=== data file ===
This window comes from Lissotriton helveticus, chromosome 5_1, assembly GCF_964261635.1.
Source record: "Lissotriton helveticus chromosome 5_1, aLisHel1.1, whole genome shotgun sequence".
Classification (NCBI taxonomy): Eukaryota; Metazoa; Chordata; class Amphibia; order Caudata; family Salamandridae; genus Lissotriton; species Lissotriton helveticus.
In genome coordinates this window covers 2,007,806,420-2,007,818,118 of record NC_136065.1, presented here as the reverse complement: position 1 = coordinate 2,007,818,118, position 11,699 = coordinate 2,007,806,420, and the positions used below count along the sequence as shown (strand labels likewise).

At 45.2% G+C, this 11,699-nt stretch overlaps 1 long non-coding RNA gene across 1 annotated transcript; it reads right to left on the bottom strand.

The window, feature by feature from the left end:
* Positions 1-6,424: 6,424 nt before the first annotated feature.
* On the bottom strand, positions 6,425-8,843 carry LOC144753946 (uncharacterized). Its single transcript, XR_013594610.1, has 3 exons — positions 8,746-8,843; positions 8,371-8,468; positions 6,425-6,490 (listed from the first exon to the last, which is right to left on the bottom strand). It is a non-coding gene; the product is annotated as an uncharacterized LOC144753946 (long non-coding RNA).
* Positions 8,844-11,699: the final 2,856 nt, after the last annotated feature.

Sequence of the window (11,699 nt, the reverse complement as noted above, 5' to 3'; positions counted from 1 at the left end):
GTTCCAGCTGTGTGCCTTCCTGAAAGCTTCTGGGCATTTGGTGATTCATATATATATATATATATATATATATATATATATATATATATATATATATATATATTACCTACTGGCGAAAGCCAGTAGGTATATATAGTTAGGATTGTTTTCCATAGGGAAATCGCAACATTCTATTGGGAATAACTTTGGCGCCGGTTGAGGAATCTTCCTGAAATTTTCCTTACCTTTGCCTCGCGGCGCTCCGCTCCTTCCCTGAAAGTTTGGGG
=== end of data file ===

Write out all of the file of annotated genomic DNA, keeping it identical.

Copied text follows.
This window comes from Lissotriton helveticus, chromosome 5_1, assembly GCF_964261635.1.
Source record: "Lissotriton helveticus chromosome 5_1, aLisHel1.1, whole genome shotgun sequence".
Classification (NCBI taxonomy): Eukaryota; Metazoa; Chordata; class Amphibia; order Caudata; family Salamandridae; genus Lissotriton; species Lissotriton helveticus.
In genome coordinates this window covers 2,007,806,420-2,007,818,118 of record NC_136065.1, presented here as the reverse complement: position 1 = coordinate 2,007,818,118, position 11,699 = coordinate 2,007,806,420, and the positions used below count along the sequence as shown (strand labels likewise).

At 45.2% G+C, this 11,699-nt stretch overlaps 1 long non-coding RNA gene across 1 annotated transcript; it reads right to left on the bottom strand.

The window, feature by feature from the left end:
* Positions 1-6,424: 6,424 nt before the first annotated feature.
* On the bottom strand, positions 6,425-8,843 carry LOC144753946 (uncharacterized). Its single transcript, XR_013594610.1, has 3 exons — positions 8,746-8,843; positions 8,371-8,468; positions 6,425-6,490 (listed from the first exon to the last, which is right to left on the bottom strand). It is a non-coding gene; the product is annotated as an uncharacterized LOC144753946 (long non-coding RNA).
* Positions 8,844-11,699: the final 2,856 nt, after the last annotated feature.

Sequence of the window (11,699 nt, the reverse complement as noted above, 5' to 3'; positions counted from 1 at the left end):
GTTCCAGCTGTGTGCCTTCCTGAAAGCTTCTGGGCATTTGGTGATTCATATATATATATATATATATATATATATATATATATATATATATATATATATATATTACCTACTGGCGAAAGCCAGTAGGTATATATAGTTAGGATTGTTTTCCATAGGGAAATCGCAACATTCTATTGGGAATAACTTTGGCGCCGGTTGAGGAATCTTCCTGAAATTTTCCTTACCTTTGCCTCGCGGCGCTCCGCTCCTTCCCTGAAAGTTTGGGG